7 Reasons Your Top Performers Will Leave In 2010
A recent spate of surveys and commentary confirm what has become clear from my conversations with top performers over the last eight to ten weeks: many of them will move jobs as soon as their existing employer is in recovery from the recent economic collapse – some as early as Q1 2010.Why now? Why change jobs when things are getting better, not worse?
Exhaustion, plain and simple. It’s been a tough two to three years, and your top performers are tired. And you know the saying – ‘A change is as good as a rest‘.
Trust in authority has taken a battering during this last downturn, and you are the public face of trust for your top performers. Even if you’ve done nothing wrong and everything right, even if you’re held in high regard individually, you represent the untrustworthy old guard. They’ll move somewhere new to start rebuilding that trust.
Like an old set of dentures, your veteran top performers don’t ‘fit’ in the organization as well as they did. You’ve changed, the business has changed, the industry has changed and they’ve changed. What was once a seamless relationship now has irritating edges, chips and crevices.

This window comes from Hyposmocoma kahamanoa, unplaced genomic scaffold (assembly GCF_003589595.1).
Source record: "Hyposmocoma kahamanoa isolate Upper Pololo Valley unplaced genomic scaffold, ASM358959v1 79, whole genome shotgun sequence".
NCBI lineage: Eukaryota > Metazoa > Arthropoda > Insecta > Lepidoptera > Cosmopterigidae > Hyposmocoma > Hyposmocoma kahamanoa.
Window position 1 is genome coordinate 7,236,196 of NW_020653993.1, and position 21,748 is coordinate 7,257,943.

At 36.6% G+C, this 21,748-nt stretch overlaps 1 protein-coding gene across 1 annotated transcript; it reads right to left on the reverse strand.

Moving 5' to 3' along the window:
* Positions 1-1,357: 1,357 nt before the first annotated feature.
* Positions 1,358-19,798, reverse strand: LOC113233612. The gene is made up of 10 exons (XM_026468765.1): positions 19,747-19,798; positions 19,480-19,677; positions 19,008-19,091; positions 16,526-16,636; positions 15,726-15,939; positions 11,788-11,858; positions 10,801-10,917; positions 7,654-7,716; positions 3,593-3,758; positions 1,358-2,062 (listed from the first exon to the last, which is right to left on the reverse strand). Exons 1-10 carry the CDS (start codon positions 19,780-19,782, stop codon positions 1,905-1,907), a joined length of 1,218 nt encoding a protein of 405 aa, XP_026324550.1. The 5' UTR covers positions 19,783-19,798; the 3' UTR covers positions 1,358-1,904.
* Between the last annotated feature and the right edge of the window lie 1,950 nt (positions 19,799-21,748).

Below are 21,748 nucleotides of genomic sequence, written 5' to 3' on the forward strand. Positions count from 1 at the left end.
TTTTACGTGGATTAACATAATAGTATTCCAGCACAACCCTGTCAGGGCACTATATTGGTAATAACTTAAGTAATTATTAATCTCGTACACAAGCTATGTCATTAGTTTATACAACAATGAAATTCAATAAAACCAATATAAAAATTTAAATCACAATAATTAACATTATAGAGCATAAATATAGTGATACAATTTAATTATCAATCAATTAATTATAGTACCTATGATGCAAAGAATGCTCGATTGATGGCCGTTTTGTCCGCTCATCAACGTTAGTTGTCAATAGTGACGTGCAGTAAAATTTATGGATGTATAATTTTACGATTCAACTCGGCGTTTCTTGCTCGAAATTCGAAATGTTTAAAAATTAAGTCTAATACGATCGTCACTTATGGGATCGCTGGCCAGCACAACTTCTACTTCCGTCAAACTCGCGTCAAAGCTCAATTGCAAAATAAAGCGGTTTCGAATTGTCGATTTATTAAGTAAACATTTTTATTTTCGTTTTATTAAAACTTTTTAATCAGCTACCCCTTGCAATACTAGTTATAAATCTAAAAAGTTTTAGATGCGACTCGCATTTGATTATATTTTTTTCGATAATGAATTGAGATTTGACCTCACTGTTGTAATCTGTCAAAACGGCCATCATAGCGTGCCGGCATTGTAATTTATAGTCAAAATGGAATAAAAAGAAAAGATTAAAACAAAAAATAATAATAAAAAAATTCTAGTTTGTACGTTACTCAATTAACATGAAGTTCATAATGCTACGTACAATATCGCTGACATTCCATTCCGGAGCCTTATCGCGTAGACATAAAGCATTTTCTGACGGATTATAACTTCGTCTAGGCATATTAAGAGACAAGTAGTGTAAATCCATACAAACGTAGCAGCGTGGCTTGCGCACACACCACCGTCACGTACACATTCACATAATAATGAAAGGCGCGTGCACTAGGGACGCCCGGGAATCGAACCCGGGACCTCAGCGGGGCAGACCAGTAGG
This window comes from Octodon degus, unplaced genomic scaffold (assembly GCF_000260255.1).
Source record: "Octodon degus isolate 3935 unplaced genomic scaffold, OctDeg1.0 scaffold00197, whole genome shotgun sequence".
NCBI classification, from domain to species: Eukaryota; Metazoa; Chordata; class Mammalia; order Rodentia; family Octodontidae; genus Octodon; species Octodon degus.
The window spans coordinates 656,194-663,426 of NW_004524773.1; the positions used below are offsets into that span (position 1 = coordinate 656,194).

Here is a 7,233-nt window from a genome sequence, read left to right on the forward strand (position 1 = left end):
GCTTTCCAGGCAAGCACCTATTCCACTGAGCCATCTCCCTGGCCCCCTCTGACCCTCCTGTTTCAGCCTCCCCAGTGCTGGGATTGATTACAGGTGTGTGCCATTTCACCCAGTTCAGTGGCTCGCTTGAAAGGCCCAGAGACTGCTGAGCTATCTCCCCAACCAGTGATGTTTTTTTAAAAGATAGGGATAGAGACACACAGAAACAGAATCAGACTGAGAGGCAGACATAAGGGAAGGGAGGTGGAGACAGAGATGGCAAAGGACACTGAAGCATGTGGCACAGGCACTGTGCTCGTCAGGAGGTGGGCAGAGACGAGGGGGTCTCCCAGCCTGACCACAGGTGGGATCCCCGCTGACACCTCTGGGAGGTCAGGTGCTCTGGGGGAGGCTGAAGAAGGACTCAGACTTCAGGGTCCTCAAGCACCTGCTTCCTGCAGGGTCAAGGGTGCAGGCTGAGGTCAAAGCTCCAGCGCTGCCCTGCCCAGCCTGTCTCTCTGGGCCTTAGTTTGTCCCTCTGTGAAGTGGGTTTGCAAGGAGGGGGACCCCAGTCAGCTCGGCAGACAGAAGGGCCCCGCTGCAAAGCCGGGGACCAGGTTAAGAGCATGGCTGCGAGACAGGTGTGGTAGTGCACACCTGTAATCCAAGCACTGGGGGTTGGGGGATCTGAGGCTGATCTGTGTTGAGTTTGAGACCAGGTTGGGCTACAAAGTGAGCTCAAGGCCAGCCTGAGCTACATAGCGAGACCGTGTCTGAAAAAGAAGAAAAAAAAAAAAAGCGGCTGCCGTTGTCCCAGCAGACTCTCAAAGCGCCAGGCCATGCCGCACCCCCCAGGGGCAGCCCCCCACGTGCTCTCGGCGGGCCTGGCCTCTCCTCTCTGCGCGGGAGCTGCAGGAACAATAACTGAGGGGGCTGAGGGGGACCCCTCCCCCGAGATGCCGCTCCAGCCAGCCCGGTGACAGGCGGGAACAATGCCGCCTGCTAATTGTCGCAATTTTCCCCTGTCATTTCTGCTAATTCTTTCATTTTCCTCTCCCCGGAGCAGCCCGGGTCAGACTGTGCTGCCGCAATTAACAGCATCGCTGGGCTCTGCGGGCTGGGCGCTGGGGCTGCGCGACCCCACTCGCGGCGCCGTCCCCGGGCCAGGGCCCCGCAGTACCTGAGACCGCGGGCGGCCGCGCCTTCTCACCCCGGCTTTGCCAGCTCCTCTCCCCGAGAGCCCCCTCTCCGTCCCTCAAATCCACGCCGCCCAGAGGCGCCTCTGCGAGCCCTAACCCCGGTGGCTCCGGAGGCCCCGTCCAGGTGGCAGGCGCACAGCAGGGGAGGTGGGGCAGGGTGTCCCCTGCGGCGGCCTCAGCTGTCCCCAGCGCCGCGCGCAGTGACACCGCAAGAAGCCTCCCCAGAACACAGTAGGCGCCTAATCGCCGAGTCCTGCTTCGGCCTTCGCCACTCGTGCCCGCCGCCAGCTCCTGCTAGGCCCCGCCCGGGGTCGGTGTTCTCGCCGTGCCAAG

4. Spring, Easter, Bunnies, etc.
Business-wise this last few years have felt like winter to many people, and your top performers are no exception. They’ve been loyal enough to stay the course while things were really tough, but as soon as there’s a change in season, and they can honestly say they’ve seen you through the worst of it, they’ll go to warmer climes to start something new and fresh.
Top performers want new, positive challenges. They can only thrive on negative challenges for so long. Your competitor’s hiring process emphasizes new challenges, your 2010 ‘maintenance and recovery’ plan does not.
Top performers need to feel they’re making a real difference. Nothing is more frustrating to them than a sense of stagnation. Right now, your organization reeks of stagnation (‘s not your fault – it’s just a fact).
To them, your competitor looks like a bright new opportunity to make a real impact. And of course, your competitor will ensure that the opportunity to do so will be front and center in their hiring process (whether it’s true or not).
The #1 reason your top performers will leave next year is simple: to restore a sense of control over their lives. They have dedicated the last few years to loyally doing things they don’t enjoy and wouldn’t do naturally (retrenching, firing people, taking back tasks they’d long since delegated), and as soon as they can look in the mirror and honestly say they’ve got you over the hump, they’ll go elsewhere, to restore the sense that they are once more in control of their own destiny.
None of this is inevitable, but unless you make changes now, it is very likely to happen. Next up – what to do to keep your top performers.